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Training Modern Deep Neural Networks for

Memory-Fault Robustness

Ghouthi Boukli Hacene1,2, Franc¸ois Leduc-Primeau3, Amal Ben Soussia2,

Vincent Gripon1,2and Franc¸ois Gagnon4,

1Universit´

e de Montr´

eal, MILA 2IMT Atlantique, Lab-STICC

3Dept. of Electrical Engineering, ´

Ecole Polytechnique de Montr´

eal 4Dept. of Electrical Engineering, ´

Ecole de technologie sup´

erieure de Montr´

eal

Abstract—Because deep neural networks (DNNs) rely on a

large number of parameters and computations, their implemen-

tation in energy-constrained systems is challenging. In this paper,

we investigate the solution of reducing the supply voltage of the

memories used in the system, which results in bit-cell faults.

We explore the robustness of state-of-the-art DNN architectures

towards such defects and propose a regularizer meant to mitigate

their effects on accuracy. Our experiments clearly demonstrate

the interest of operating the system in a faulty regime to save

energy without reducing accuracy.

I. INTRODUCTION

Deep Neural Networks [1] (DNNs) are the golden standard

for many challenges in machine learning. Thanks to the large

number of trainable parameters that they provide, DNNs can

capture the complexity of large training datasets and generalize

to previously unseen examples.

Among the many applications for DNNs, many are in

the ﬁeld of embedded systems. Examples include monitor-

ing of health signals, human-machine interfaces, autonomous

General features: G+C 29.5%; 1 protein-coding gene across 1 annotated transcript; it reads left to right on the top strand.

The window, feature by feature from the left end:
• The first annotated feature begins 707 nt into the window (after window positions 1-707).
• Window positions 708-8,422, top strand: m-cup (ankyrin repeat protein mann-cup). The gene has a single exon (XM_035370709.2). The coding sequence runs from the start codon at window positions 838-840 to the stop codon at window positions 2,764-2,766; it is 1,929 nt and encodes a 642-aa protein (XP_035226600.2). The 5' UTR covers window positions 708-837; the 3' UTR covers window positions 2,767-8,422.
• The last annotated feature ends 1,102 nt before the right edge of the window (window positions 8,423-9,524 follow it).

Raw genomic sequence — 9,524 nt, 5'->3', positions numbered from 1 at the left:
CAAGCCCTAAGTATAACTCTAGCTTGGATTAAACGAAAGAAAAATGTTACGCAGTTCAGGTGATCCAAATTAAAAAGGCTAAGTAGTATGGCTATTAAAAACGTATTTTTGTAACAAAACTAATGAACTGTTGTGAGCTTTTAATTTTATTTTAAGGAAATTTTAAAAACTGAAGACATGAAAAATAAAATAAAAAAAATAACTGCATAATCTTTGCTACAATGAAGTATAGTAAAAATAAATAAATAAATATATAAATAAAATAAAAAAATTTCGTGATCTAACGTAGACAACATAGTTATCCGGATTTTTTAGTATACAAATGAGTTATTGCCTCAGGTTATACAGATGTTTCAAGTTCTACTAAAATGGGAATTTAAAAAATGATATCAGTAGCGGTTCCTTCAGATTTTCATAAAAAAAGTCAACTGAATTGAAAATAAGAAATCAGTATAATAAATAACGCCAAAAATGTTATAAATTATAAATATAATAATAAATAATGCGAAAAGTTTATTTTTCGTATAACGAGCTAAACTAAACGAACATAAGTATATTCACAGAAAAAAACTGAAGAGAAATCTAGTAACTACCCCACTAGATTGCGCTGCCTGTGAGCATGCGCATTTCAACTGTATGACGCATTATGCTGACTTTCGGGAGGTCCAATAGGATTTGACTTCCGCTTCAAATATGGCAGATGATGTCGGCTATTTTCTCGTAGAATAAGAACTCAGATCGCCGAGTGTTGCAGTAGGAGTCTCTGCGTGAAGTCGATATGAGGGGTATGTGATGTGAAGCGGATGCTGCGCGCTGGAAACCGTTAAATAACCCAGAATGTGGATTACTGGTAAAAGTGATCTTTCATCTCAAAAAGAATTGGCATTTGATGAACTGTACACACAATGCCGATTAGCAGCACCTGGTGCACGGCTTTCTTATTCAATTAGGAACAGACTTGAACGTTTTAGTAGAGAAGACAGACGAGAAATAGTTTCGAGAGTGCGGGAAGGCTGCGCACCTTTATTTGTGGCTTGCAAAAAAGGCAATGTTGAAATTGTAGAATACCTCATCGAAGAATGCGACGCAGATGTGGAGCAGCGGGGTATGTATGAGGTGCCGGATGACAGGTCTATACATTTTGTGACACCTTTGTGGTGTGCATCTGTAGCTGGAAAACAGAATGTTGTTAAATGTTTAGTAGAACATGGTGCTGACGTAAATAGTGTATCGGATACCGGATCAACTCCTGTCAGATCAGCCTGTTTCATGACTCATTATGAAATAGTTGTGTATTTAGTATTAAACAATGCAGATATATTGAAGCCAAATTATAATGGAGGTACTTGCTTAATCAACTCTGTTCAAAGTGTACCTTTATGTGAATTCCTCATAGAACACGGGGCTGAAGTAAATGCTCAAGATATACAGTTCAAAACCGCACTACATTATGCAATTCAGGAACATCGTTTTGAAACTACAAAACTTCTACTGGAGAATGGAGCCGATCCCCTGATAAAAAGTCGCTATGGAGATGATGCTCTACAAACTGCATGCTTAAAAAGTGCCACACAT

drones, and smartphone applications. Many such embedded

applications cannot rely on cloud-based processing because

of stringent latency constraints or privacy issues. Even when

cloud processing is an option, processing in-device or at

the network edge can be useful to save network bandwidth.

The energy consumption of the inference task is thus a

major concern. Unfortunately, because state-of-the-art DNN

architectures are composed of a large number of trained

parameters, the inference step typically requires signiﬁcant

energy to achieve accurate results on challenging tasks, with a

large part of the energy complexity being associated with the

memory accesses required to retrieve the parameters and save

temporary results.

Since off-chip memory accesses consume signiﬁcant energy,

a ﬁrst step for reducing energy consumption consists in storing

all parameters and temporary results on the same chip as

the hardware accelerator, using static random access mem-

ories (SRAMs), or potentially embedded dynamic RAMs [2].

However, even in this case, the energy consumed by memory

accesses still represents 30–60% of the total energy [3].

An effective way of lowering energy consumption of both

memory and logic circuits is to reduce the supply voltage,

but this has the effect of increasing the sensitivity of the

circuits to fabrication variations, causing bit-cell failures in

SRAMs. When approaching the minimum energy operating

point of SRAMs, the failure rates increase by several orders

of magnitude compared to operating at the nominal supply [4].

However, even such large bit-cell failure rates are not neces-

sarily catastrophic if appropriate mechanisms are in place to

safeguard the operation of the system.

DNNs naturally exhibit a limited amount of fault tolerance,

as noted for instance in [5], [6], and there is a growing body

of work that studies the operation of DNN inference hardware

built using faulty memories. We review several contributions

in Section II. The aim of this paper is to investigate the ability

to decrease the energy consumption of DNN accelerators by

allowing the memories used for storing weights and activations

to operate in a faulty regime, thus introducing deviations on

the stored values. We rely on simple but realistic energy-

deviation models to explore the impact of memory failures on

classiﬁcation accuracy, and ultimately on energy consumption.

We quantify the impact on robustness of several design

aspects of state-of-the-art deep architectures in order to iden-

tify whether these aspects should be targeted when designing

robust architectures. Speciﬁcally, we consider the choice of

general architecture, how the depth of a layer impacts its